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34 fatally slashed, 130 injured in rampage at Chinese rail station

AP
A woman reacts, at the crime scene outside a railway station after an attack, in Kunming, in southwestern China's Yunnan province, Saturday March 1, 2014. China's official Xinhua News Agency says authorities consider the attack by a group of knife-wielding assailants at a train station in southwestern China in which at least 27 people died to be an act of terrorism.

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By The Associated Press
Saturday, March 1, 2014, 8:21 p.m.
 

BEIJING — More than 10 knife-wielding attackers slashed people at a train station in southwestern China on late Saturday in what authorities called a terrorist attack by Uighur separatists.

Police fatally shot five of the assailants, leaving 34 people dead and 130 others injured, state media said.

Most of them dressed in black, the attackers stormed the Kunming Train Station in Yunnan Province and started assaulting people in the late evening, witness Yang Haifei told the official Xinhua News Agency in an interview from a hospital, where he was being treated for chest and back wounds.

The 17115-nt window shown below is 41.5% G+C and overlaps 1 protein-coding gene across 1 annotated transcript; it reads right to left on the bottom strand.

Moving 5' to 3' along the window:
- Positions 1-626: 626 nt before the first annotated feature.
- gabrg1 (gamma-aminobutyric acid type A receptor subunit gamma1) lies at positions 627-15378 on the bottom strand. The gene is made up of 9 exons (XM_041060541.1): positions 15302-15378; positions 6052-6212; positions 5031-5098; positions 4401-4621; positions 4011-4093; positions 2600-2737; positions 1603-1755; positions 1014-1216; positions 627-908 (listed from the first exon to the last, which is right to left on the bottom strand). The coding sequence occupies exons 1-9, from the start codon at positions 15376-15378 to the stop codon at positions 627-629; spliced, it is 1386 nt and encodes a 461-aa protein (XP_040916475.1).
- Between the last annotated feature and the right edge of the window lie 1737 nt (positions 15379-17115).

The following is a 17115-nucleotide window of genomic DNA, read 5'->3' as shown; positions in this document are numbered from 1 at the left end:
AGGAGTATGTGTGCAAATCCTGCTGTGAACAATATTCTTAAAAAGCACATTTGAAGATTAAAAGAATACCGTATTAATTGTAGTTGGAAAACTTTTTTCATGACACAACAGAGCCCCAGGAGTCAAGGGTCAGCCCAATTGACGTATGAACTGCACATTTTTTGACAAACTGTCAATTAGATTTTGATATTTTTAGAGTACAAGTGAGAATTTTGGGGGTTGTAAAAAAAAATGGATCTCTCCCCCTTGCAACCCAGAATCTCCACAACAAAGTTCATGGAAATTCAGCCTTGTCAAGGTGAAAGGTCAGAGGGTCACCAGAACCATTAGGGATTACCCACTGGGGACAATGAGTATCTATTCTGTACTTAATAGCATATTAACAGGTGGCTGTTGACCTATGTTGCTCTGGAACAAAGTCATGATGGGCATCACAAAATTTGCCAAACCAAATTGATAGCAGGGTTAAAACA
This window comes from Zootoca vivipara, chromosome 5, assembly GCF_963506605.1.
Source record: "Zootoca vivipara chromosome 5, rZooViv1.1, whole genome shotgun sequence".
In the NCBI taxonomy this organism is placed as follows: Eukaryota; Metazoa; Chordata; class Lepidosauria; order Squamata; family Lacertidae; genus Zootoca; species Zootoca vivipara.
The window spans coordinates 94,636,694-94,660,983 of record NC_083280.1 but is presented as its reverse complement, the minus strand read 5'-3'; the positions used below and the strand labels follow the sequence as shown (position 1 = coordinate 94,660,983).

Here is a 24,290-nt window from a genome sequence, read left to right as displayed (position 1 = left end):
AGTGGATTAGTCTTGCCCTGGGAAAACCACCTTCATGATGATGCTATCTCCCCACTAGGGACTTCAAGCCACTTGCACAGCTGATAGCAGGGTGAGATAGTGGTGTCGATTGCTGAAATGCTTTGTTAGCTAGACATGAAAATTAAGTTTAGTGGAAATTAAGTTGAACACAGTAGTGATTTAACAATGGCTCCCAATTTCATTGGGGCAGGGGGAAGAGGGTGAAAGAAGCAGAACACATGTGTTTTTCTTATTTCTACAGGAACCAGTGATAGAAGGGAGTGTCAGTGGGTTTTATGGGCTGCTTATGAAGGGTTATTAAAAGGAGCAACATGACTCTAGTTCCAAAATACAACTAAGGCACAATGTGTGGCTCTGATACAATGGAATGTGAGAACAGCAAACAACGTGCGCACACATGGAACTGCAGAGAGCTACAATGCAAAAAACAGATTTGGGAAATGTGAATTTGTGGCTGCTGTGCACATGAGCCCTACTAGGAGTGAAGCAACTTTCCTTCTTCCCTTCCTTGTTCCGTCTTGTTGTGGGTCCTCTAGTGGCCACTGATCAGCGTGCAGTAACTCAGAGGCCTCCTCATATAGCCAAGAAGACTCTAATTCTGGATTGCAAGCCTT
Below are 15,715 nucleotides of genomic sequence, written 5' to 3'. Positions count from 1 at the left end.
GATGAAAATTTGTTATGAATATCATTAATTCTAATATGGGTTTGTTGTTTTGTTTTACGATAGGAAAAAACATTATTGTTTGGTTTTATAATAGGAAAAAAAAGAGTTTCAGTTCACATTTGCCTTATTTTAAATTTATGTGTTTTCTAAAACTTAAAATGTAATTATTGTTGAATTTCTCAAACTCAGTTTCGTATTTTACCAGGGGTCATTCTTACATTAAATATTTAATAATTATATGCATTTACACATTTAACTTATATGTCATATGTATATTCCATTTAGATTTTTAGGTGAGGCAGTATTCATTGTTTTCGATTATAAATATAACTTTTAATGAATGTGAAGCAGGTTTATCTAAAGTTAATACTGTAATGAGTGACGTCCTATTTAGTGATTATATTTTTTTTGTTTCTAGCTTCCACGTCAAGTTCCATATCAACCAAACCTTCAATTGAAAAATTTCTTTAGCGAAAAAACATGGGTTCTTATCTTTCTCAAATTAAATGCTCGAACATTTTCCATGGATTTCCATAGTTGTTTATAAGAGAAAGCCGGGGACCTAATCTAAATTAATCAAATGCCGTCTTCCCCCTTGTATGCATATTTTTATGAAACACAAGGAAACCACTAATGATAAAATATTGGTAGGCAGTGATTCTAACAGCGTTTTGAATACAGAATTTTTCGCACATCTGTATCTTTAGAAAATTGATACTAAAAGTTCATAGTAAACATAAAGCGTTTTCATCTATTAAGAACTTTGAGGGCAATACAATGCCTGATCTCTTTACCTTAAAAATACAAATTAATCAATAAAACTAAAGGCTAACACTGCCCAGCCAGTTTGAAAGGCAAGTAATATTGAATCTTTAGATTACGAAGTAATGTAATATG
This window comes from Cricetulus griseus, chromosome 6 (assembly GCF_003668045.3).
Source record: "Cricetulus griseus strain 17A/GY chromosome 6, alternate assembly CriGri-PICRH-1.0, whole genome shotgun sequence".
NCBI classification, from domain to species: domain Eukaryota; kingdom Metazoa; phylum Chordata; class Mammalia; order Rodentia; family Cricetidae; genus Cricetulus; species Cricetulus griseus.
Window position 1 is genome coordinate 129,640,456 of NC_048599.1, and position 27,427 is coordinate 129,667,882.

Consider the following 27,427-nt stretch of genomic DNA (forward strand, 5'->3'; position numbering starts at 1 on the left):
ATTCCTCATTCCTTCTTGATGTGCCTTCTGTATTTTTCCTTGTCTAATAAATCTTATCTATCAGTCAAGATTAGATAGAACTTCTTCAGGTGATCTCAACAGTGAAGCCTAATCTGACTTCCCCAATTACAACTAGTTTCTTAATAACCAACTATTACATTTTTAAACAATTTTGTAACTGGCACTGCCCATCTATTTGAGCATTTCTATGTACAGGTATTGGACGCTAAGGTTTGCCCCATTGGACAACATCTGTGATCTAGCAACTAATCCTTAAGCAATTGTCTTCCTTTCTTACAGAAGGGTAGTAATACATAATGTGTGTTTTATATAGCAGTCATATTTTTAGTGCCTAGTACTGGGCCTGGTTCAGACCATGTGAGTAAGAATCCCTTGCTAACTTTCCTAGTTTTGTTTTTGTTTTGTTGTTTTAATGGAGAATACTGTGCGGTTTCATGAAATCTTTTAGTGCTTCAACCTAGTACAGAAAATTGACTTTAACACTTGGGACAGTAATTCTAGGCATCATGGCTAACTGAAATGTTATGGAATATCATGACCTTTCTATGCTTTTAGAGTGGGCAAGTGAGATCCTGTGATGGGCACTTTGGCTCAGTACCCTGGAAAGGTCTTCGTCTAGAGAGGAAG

“I saw a person come straight at me with a long knife, and I ran away with everyone,” he said, noting that people who were slower ended up severely injured. “They just fell on the ground.”

Evidence found at the scene showed that it was “a terrorist attack carried out by Xinjiang separatist forces,” the municipal government said. Xinhua said authorities considered it “an organized, premeditated violent terrorist attack.”

At a guard pavilion in front of the train station, three victims were crying. One of them, Yang Ziqing, said they were waiting for a train to Shanghai when a knife-wielding man suddenly charged at them.

“My two town-fellows' husbands have been rushed to hospital, but I can't find my husband, and his phone went unanswered!” Yang sobbed.

Footage in China's state broadcaster CCTV showed a heavy police presence near the station and plainclothes agents wrapping a long knife in a plastic bag as investigators collected evidence of the attacks.

Pictures on Sina Weibo, China's equivalent of Twitter, showed bodies covered in blood at the station.

The Associated Press was unable to independently verify the report.

Opposing China's rule, separatists in the far western region of Xinjiang continue a simmering rebellion among parts of the Muslim Uighur population.

Most attacks blamed on Uighur separatists occur in Xinjiang, but the assault on Saturday took place more than 620 miles to the southeast in Yunnan, which has not had a history of such unrest.

A suicide car attack blamed on Uighur separatists — in which five people were killed at Beijing's Tiananmen Gate in November — raised alarms that militants might be aiming to strike at targets elsewhere in China.

The country's top police official, Politburo member Meng Jianzhu, was en route to Kunming, said the Communist Party-run People's Daily.

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